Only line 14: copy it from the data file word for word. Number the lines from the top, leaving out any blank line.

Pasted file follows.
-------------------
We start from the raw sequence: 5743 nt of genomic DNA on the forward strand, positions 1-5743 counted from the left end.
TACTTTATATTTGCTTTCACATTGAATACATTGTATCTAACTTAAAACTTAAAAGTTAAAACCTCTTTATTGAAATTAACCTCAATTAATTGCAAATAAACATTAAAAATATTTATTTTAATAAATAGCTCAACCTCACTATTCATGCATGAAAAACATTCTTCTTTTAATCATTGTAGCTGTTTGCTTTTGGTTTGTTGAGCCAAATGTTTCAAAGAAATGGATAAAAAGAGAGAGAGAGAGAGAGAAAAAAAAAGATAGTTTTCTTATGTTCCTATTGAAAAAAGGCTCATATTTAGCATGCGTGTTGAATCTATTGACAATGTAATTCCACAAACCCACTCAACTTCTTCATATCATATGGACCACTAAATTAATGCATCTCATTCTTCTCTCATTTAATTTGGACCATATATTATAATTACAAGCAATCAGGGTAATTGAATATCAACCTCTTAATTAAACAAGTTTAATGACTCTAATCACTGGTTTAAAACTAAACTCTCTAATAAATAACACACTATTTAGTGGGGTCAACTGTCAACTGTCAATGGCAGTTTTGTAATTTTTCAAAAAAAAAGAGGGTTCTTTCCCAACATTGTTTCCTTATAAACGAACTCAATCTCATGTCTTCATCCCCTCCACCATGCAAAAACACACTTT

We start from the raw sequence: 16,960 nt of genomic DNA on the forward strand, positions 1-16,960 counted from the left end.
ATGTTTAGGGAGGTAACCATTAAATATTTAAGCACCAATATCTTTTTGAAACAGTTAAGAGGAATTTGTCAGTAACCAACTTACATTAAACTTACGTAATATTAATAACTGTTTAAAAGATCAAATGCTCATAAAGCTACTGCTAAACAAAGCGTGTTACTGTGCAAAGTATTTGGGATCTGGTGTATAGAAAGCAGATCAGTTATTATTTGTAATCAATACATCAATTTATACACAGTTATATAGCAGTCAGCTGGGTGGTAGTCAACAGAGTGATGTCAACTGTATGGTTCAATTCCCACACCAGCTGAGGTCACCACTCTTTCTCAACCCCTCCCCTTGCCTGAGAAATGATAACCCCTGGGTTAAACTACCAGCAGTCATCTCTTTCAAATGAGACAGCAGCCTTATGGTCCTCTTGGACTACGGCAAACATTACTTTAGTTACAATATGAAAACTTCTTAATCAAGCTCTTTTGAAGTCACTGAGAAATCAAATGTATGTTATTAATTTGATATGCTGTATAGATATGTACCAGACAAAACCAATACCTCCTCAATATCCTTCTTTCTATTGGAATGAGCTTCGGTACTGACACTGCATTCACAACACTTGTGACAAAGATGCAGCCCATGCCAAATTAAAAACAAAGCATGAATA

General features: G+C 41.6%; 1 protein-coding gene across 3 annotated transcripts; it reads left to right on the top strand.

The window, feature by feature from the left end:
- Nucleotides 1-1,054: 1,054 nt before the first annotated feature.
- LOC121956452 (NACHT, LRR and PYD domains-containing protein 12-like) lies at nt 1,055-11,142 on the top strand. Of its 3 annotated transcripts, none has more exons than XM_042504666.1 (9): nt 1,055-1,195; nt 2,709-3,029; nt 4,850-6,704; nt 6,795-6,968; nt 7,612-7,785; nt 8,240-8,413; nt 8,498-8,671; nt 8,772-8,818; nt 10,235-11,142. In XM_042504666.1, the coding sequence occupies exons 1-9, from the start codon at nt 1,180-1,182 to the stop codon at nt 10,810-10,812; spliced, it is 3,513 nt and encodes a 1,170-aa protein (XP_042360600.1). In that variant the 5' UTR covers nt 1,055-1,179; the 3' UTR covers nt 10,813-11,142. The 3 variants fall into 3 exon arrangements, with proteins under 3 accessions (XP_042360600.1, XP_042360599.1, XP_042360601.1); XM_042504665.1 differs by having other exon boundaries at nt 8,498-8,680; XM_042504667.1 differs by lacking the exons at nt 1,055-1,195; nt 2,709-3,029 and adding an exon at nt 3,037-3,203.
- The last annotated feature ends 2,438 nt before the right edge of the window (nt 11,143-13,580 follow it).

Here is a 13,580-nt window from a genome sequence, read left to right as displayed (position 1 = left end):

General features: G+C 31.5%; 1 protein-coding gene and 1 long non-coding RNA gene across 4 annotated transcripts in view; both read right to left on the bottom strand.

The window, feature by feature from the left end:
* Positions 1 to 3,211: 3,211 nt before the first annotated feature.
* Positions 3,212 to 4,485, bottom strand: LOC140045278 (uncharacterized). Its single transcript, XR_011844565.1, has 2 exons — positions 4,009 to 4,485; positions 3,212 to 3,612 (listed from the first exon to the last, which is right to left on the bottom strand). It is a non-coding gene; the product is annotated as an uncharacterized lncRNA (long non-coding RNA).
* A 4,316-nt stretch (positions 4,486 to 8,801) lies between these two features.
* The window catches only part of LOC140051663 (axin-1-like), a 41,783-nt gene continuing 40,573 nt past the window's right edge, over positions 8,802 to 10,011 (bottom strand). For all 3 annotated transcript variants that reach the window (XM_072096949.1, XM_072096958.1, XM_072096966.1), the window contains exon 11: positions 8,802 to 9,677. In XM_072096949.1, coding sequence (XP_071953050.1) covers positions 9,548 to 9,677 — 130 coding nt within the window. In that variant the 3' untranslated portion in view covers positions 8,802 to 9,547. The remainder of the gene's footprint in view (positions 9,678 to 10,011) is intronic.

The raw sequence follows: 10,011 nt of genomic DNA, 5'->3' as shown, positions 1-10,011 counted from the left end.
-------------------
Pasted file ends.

* Positions 3,212 to 4,485, bottom strand: LOC140045278 (uncharacterized). Its single transcript, XR_011844565.1, has 2 exons — positions 4,009 to 4,485; positions 3,212 to 3,612 (listed from the first exon to the last, which is right to left on the bottom strand). It is a non-coding gene; the product is annotated as an uncharacterized lncRNA (long non-coding RNA).